Google finds and removes 20 malicious apps from Play Store accessing private data of users

Google has removed about 20 Android apps from the Play Store after finding out that they contained a  multi-stage spyware product for monitoring and extracting a user's sensitive data like e-mail, text messages, location information, media files etc.

Representational image. Thinkstock

Representational image. Thinkstock

Google was able to find that these apps were distributed in a targeted fashion to around 100 phones. The malicious apps could  monitor and record your calls and take photos from your device's camera. Also they had the capability to monitor the users location and fetch device information and files. These potentially harmful apps could also retrieve data from encrypted services in the device like Viber, WhatsApp and Telegram

Google has dubbed this batch of malicious apps as Lipizzan and claimed that the apps contained references to Equus Technologies, a cyber arms company.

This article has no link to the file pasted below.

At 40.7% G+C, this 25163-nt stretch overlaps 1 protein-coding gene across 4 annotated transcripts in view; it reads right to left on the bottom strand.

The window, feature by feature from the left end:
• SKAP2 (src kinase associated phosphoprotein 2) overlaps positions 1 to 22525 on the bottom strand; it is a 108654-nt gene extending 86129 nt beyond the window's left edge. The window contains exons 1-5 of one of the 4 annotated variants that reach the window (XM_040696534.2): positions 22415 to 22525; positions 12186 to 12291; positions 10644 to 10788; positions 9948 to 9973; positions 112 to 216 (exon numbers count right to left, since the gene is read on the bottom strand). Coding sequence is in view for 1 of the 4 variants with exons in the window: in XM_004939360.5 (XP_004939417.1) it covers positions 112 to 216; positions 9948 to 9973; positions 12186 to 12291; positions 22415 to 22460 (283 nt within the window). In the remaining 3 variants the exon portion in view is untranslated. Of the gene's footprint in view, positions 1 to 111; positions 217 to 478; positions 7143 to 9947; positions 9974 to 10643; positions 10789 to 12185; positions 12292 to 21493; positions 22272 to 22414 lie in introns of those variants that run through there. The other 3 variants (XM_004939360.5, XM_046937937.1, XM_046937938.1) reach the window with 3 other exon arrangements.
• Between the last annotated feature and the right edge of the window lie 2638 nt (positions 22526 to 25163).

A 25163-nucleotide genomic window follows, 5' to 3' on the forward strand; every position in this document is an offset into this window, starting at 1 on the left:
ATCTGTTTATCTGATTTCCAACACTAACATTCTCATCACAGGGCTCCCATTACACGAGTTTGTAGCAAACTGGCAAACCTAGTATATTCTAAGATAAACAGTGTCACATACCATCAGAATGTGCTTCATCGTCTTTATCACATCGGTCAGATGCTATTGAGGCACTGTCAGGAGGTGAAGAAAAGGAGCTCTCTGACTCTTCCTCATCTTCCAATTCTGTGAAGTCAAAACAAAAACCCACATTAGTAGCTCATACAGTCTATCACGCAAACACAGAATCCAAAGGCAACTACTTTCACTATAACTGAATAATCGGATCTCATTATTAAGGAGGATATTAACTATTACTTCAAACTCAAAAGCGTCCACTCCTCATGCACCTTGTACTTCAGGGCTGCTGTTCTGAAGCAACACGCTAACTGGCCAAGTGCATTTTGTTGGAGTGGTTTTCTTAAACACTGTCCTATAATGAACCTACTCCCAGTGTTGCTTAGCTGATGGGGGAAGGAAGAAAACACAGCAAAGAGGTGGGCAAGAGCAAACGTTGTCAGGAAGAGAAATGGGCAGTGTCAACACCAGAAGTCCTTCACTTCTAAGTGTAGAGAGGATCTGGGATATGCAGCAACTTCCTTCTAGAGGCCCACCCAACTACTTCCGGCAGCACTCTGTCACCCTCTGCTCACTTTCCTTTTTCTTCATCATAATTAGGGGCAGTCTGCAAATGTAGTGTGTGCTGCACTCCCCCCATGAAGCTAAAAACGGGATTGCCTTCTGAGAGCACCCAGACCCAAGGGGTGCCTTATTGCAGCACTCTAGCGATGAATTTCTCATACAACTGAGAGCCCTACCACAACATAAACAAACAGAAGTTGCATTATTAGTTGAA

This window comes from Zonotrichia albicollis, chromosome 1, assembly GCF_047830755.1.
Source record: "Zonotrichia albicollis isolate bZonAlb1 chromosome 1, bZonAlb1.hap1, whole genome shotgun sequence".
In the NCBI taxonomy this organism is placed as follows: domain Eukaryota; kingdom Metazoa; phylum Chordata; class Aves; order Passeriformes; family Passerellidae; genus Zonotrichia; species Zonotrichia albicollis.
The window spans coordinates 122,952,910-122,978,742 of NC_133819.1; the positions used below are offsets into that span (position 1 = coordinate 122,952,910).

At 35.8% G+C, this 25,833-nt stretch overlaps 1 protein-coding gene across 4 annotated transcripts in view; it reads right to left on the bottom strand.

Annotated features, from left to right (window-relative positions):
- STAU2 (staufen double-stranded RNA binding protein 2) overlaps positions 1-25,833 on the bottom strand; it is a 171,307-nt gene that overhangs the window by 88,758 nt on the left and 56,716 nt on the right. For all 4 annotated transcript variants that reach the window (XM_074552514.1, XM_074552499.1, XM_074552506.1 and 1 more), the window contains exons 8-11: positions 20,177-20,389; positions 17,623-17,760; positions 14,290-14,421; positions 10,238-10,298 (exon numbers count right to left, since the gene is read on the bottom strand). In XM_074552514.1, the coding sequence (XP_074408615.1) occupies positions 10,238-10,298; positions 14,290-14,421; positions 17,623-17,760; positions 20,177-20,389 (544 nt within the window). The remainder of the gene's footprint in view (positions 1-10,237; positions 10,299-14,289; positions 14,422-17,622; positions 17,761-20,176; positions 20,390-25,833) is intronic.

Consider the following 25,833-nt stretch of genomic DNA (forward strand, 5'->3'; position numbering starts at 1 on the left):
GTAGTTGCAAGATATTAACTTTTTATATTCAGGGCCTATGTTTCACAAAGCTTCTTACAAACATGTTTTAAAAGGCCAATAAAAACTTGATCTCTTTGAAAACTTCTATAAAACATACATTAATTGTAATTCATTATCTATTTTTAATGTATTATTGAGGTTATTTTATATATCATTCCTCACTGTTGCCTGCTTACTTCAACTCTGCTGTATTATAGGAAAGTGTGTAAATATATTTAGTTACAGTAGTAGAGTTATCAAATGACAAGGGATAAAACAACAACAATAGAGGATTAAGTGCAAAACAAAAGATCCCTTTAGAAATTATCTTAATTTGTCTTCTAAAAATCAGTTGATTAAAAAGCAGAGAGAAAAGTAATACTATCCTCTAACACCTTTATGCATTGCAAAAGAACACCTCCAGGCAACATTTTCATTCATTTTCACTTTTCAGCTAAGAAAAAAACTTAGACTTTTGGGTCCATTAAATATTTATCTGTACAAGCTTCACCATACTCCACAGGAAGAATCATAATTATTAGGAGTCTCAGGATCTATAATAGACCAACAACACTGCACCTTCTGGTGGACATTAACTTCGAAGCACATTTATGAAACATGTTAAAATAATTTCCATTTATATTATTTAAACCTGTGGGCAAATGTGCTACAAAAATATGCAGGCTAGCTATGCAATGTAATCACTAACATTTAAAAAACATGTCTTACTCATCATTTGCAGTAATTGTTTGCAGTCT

These Lipizzan apps operate in two stages. The first stage is to distribute the app as a 'cleaner' or 'backup' app through Google Play. The installed app would then load the device with a second "license verification" stage, which would validate the host device for certain abort criteria. After that the app would progress on to the second stage and root the device to exfiltrate the device's data onto a secure server controlled by the developer.

The researchers at Google were able to remove the Lipizzan apps using Google Play Protect and actively block all installs on new devices. Google Play Protect is a tool developed by Google that regularly scans the Play Store for Malware and harmful apps and warns of any security concerns. This disclosure form Google comes nearly a day before researchers at Sophos, an antivirus provider, told about two apps on Google Play that steal text messages.


Published Date: Jul 28, 2017 04:17 pm | Updated Date: Jul 28, 2017 04:17 pm